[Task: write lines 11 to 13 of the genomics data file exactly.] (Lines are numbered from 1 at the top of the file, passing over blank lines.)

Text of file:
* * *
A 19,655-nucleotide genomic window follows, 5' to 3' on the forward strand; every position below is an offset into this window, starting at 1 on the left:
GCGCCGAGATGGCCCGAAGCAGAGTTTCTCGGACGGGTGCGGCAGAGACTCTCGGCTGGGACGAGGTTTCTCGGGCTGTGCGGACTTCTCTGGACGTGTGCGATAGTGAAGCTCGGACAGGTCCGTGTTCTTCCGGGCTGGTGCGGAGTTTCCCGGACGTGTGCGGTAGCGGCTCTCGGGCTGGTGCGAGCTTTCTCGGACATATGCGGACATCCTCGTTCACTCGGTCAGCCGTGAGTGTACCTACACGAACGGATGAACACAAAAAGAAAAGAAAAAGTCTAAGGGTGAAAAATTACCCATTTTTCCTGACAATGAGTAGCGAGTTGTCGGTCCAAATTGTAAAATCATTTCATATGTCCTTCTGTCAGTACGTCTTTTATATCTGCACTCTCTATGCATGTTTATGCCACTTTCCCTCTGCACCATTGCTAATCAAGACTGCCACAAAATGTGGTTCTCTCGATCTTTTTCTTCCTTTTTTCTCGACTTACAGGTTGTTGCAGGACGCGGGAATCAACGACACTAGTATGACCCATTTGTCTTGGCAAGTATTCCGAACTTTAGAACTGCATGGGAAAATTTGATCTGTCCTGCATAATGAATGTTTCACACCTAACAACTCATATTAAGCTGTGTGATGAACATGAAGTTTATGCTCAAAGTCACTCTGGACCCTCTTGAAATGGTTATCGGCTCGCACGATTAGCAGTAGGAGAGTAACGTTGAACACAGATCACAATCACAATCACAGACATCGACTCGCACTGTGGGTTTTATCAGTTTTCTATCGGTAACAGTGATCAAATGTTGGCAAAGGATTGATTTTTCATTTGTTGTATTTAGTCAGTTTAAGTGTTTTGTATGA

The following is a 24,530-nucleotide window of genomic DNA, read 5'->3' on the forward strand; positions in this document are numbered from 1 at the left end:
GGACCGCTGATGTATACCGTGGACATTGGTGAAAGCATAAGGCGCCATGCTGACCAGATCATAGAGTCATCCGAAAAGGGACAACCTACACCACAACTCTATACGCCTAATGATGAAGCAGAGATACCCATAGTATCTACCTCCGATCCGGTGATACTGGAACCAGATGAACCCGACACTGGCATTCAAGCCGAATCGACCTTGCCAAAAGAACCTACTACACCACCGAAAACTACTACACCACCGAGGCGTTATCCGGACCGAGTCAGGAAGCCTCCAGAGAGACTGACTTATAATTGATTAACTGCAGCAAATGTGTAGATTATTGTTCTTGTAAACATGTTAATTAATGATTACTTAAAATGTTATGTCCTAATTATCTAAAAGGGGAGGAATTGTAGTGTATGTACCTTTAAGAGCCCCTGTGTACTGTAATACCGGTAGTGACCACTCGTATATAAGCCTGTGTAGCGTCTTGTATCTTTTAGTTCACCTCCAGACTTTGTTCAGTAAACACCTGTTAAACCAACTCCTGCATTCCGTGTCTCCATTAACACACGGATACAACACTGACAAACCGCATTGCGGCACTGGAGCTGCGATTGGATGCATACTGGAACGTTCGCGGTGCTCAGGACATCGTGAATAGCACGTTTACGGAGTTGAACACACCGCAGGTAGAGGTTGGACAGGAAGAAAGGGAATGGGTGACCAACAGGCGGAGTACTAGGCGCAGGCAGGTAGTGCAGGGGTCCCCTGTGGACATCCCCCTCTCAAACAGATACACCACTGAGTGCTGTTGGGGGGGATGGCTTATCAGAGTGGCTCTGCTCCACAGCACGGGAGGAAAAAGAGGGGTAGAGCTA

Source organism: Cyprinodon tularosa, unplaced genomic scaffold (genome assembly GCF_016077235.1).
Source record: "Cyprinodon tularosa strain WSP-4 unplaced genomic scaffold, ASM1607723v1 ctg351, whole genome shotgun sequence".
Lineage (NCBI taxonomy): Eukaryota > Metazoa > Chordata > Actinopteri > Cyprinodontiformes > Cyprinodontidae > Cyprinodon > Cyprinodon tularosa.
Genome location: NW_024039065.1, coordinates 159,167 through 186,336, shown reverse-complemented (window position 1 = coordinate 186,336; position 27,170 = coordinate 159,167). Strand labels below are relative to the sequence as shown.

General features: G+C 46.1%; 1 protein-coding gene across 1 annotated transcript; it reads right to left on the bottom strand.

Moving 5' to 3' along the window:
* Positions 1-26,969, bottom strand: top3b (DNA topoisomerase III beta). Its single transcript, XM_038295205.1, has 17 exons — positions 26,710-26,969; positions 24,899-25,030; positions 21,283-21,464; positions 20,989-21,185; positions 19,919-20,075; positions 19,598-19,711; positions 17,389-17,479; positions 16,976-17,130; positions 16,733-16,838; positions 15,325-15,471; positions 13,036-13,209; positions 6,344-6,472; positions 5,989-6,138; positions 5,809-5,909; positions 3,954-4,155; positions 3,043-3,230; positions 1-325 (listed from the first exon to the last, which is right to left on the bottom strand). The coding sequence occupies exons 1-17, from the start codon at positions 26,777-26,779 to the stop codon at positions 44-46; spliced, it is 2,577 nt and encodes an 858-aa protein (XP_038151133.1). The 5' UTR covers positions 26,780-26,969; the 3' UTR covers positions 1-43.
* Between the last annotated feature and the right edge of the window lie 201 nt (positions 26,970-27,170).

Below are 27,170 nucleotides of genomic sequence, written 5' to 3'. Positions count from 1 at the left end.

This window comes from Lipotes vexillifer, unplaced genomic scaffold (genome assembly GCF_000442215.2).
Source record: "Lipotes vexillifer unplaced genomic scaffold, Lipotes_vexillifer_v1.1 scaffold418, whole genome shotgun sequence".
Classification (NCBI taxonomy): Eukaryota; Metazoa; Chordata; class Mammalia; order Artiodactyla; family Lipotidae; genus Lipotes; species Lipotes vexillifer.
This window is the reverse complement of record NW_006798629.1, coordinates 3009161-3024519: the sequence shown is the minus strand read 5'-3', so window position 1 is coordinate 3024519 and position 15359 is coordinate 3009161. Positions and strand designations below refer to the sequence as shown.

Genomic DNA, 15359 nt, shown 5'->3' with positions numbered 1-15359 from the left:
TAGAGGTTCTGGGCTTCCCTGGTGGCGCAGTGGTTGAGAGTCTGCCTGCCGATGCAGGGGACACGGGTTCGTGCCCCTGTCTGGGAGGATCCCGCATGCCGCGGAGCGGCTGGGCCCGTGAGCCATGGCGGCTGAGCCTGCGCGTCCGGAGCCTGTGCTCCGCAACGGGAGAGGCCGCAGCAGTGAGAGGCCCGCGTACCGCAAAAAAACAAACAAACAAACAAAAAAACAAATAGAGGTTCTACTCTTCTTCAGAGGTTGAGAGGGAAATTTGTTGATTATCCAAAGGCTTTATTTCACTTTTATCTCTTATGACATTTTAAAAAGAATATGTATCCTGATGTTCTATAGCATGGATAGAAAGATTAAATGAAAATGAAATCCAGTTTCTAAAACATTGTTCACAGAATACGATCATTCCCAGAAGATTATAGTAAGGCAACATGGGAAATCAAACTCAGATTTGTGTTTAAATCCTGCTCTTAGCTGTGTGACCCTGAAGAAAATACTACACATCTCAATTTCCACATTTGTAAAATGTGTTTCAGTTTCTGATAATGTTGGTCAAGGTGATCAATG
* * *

* Positions 1-26,969, bottom strand: top3b (DNA topoisomerase III beta). Its single transcript, XM_038295205.1, has 17 exons — positions 26,710-26,969; positions 24,899-25,030; positions 21,283-21,464; positions 20,989-21,185; positions 19,919-20,075; positions 19,598-19,711; positions 17,389-17,479; positions 16,976-17,130; positions 16,733-16,838; positions 15,325-15,471; positions 13,036-13,209; positions 6,344-6,472; positions 5,989-6,138; positions 5,809-5,909; positions 3,954-4,155; positions 3,043-3,230; positions 1-325 (listed from the first exon to the last, which is right to left on the bottom strand). The coding sequence occupies exons 1-17, from the start codon at positions 26,777-26,779 to the stop codon at positions 44-46; spliced, it is 2,577 nt and encodes an 858-aa protein (XP_038151133.1). The 5' UTR covers positions 26,780-26,969; the 3' UTR covers positions 1-43.
* Between the last annotated feature and the right edge of the window lie 201 nt (positions 26,970-27,170).

Below are 27,170 nucleotides of genomic sequence, written 5' to 3'. Positions count from 1 at the left end.